Press Release17 Jul 2018

IAAF response to open letter from the Women’s Sports Foundation and Athlete Ally


IAAF logo (© IAAF)

The IAAF has today responded to an open letter from the Women’s Sports Foundation and Athlete Ally, which requested that the IAAF rescind the new eligibility regulations for the female classification, due to come into effect on November 1, 2018.

IAAF Response to Open Letter

The IAAF has not and will never try to prevent women from participating in athletics.

In fact, the IAAF has been one of the foremost advocates for women’s sport for almost a century. It has long championed equal access to competition and equal prize money at a time when many other sports still discriminate in this area.

Contrary to claims made in an open letter written by the US-based Women’s Sports Foundation, the IAAF’s new female classification rule does not seek to prevent any woman from competing in athletics. 

Under the Regulations, women with Differences of Sexual Development (DSD/intersex) will be eligible to compete in any event at domestic level. They will be eligible to compete in all but distances from 400m up to 1 mile on the international championship programme.  They will also be eligible to compete in those distances if they take measures to ensure their testosterone levels are under 5nmol/L (which puts them on an even playing field with the rest of the female population).  They will be eligible to compete in male and intersex competition. The choice is theirs.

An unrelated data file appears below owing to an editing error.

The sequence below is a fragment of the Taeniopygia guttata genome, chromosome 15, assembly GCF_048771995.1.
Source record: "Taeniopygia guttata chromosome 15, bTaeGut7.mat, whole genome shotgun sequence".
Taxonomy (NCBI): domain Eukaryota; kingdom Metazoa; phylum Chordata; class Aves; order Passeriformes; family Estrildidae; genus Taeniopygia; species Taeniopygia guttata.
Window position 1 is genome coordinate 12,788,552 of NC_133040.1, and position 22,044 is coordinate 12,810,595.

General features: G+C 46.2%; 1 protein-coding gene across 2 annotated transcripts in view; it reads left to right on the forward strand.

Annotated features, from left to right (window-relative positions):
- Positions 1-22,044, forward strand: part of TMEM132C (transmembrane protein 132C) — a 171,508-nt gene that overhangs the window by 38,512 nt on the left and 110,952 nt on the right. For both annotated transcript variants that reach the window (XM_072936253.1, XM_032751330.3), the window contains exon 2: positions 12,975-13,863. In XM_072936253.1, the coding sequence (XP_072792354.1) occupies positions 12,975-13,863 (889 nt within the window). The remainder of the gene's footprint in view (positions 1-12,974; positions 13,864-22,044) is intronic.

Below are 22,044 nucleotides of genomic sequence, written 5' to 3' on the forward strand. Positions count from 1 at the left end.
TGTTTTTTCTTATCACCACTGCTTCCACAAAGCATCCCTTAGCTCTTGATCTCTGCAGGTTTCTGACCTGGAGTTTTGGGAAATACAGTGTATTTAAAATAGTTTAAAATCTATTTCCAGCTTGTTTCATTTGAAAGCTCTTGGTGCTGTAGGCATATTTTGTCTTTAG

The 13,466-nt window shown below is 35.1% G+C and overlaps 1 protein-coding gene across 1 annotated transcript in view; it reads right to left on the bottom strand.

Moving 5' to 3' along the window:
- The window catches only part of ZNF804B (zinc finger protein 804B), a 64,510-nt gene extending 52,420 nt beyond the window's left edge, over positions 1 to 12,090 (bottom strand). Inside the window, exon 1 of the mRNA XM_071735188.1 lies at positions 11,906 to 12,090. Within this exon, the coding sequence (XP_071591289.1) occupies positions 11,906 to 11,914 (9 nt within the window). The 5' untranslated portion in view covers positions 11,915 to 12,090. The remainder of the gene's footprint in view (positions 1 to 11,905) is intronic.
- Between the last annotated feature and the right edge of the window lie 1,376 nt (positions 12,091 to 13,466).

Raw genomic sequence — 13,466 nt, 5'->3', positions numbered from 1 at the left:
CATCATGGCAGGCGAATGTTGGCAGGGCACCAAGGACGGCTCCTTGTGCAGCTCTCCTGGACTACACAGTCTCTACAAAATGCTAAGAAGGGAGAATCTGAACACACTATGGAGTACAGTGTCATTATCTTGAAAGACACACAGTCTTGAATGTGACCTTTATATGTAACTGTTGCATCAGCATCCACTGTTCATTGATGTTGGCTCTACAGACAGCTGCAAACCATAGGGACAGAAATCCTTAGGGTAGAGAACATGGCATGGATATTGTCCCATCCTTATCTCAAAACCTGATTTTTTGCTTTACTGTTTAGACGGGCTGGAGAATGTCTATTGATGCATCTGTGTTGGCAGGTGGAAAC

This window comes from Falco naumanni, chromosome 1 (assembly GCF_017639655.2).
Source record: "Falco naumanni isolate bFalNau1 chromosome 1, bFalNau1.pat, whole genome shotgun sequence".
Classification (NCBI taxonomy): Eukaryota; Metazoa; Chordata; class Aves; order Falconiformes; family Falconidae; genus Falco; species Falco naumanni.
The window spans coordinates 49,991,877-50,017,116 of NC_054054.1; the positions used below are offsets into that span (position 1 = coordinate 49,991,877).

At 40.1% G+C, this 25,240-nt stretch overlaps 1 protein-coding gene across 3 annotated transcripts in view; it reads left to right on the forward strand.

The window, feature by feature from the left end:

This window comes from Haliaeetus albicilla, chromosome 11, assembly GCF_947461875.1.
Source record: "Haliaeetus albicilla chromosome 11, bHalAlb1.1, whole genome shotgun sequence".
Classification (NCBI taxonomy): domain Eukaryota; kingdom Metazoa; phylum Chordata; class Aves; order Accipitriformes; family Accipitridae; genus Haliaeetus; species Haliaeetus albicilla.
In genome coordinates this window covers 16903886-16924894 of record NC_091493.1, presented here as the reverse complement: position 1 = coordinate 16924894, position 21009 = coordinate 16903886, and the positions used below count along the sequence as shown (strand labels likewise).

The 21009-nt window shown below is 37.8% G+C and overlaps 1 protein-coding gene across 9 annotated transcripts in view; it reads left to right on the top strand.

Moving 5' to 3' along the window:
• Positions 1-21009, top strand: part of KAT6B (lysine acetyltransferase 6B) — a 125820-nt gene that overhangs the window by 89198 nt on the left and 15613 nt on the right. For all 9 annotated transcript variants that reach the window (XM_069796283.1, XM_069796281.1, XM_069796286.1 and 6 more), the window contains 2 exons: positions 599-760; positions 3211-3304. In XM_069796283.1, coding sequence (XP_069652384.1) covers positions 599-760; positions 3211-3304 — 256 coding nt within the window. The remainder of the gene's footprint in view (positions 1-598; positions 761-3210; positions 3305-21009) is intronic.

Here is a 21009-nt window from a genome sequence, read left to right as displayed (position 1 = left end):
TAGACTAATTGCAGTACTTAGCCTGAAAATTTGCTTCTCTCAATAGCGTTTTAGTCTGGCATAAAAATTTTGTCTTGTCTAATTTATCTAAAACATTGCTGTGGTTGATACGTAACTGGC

The IAAF seeks only to maintain a fair and meaningful category for women to compete in athletics. It makes no judgment about gender or sexual identity.  It has only acted upon the scientific evidence established by esteemed scientists around the world, which shows that i) there is correlation between testosterone and performance in at least certain specific athletic events, ii) women who produce testosterone in the normal male range, and are androgen-sensitive, thereby enjoy a substantial physical advantage over women who produce testosterone in the normal female range.

The women’s category of sport is by nature a restricted category. Without limits, it would cease to exist and it is the responsibility of the sport’s governing body to establish those limits.

In the same way, under 20 competition is restricted to those athletes who are under 20, because those who are over 20 have a natural biological advantage over younger athletes who are still developing into adults.

Sports that have weight divisions to establish fair competition also impose limits that require some athletes, male and female, to change their body composition in order to abide by the rules of that event.

This rule has been established under the same principles that have governed fair competition in sport throughout its history.

The IAAF has been a leading supporter of women in sport for most of its long history and will continue to be.